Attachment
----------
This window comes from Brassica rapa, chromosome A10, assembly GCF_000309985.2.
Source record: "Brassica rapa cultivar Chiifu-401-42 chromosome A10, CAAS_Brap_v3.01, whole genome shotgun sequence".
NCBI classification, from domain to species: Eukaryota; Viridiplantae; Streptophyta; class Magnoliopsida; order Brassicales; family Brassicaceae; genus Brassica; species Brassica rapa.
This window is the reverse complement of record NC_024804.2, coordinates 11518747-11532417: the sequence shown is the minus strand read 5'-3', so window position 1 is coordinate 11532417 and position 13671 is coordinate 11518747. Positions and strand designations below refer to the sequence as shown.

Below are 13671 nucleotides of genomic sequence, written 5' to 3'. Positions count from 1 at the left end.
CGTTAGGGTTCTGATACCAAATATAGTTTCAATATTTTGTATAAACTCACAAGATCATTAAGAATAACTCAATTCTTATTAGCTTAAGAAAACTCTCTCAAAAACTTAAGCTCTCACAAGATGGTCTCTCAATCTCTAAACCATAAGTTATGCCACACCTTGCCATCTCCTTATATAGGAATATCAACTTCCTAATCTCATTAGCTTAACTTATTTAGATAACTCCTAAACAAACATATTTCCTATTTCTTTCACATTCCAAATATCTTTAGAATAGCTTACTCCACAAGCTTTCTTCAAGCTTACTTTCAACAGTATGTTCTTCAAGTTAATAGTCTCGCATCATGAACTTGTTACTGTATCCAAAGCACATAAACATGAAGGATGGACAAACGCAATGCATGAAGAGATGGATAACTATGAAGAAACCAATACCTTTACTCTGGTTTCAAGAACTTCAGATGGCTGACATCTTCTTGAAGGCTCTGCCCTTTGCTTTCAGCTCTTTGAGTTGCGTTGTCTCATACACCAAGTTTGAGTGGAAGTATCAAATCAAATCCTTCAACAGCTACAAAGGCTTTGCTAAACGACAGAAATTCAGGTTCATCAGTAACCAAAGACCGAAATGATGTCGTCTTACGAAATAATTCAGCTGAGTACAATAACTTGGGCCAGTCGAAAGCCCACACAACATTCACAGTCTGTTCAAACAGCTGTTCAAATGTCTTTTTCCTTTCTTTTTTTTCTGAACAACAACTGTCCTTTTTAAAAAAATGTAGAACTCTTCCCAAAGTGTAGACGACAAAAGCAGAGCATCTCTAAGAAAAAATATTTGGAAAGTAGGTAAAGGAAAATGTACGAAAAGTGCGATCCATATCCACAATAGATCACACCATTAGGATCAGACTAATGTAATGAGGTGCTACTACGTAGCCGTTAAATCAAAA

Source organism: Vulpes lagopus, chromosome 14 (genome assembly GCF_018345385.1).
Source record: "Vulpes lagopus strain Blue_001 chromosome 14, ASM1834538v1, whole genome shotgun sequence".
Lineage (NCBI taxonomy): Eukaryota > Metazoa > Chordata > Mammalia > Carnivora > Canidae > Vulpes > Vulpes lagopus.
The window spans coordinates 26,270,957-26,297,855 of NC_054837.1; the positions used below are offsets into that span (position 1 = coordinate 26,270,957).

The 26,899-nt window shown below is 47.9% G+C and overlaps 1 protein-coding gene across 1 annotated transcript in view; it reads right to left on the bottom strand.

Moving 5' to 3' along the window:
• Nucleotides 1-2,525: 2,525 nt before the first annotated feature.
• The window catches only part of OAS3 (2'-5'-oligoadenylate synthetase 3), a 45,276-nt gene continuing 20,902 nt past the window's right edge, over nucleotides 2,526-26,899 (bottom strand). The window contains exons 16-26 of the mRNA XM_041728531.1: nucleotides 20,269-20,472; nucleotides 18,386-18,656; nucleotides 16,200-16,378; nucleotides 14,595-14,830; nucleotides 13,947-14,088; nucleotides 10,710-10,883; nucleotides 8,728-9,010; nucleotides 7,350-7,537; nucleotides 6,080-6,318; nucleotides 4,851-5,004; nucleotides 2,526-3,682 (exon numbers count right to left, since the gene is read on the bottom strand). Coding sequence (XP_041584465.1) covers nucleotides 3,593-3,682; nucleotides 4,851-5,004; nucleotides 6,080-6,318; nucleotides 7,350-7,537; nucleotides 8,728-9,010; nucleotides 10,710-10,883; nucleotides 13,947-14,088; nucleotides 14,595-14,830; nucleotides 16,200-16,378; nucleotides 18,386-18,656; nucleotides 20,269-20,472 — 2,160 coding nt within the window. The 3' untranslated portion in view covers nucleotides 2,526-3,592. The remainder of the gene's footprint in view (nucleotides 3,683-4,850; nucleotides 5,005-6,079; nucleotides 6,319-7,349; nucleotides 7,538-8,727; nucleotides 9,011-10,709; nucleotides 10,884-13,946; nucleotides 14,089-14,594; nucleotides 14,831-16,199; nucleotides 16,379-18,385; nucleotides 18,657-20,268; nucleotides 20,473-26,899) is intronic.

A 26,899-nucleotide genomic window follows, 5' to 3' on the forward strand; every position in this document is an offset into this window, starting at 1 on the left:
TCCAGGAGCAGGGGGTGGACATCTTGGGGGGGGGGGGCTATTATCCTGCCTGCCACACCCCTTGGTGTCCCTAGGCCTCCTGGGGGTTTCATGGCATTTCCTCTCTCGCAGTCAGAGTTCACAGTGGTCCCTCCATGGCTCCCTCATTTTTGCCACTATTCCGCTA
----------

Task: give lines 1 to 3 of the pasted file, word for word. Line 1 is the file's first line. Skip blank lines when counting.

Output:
This window comes from Brassica rapa, chromosome A10, assembly GCF_000309985.2.
Source record: "Brassica rapa cultivar Chiifu-401-42 chromosome A10, CAAS_Brap_v3.01, whole genome shotgun sequence".
NCBI classification, from domain to species: Eukaryota; Viridiplantae; Streptophyta; class Magnoliopsida; order Brassicales; family Brassicaceae; genus Brassica; species Brassica rapa.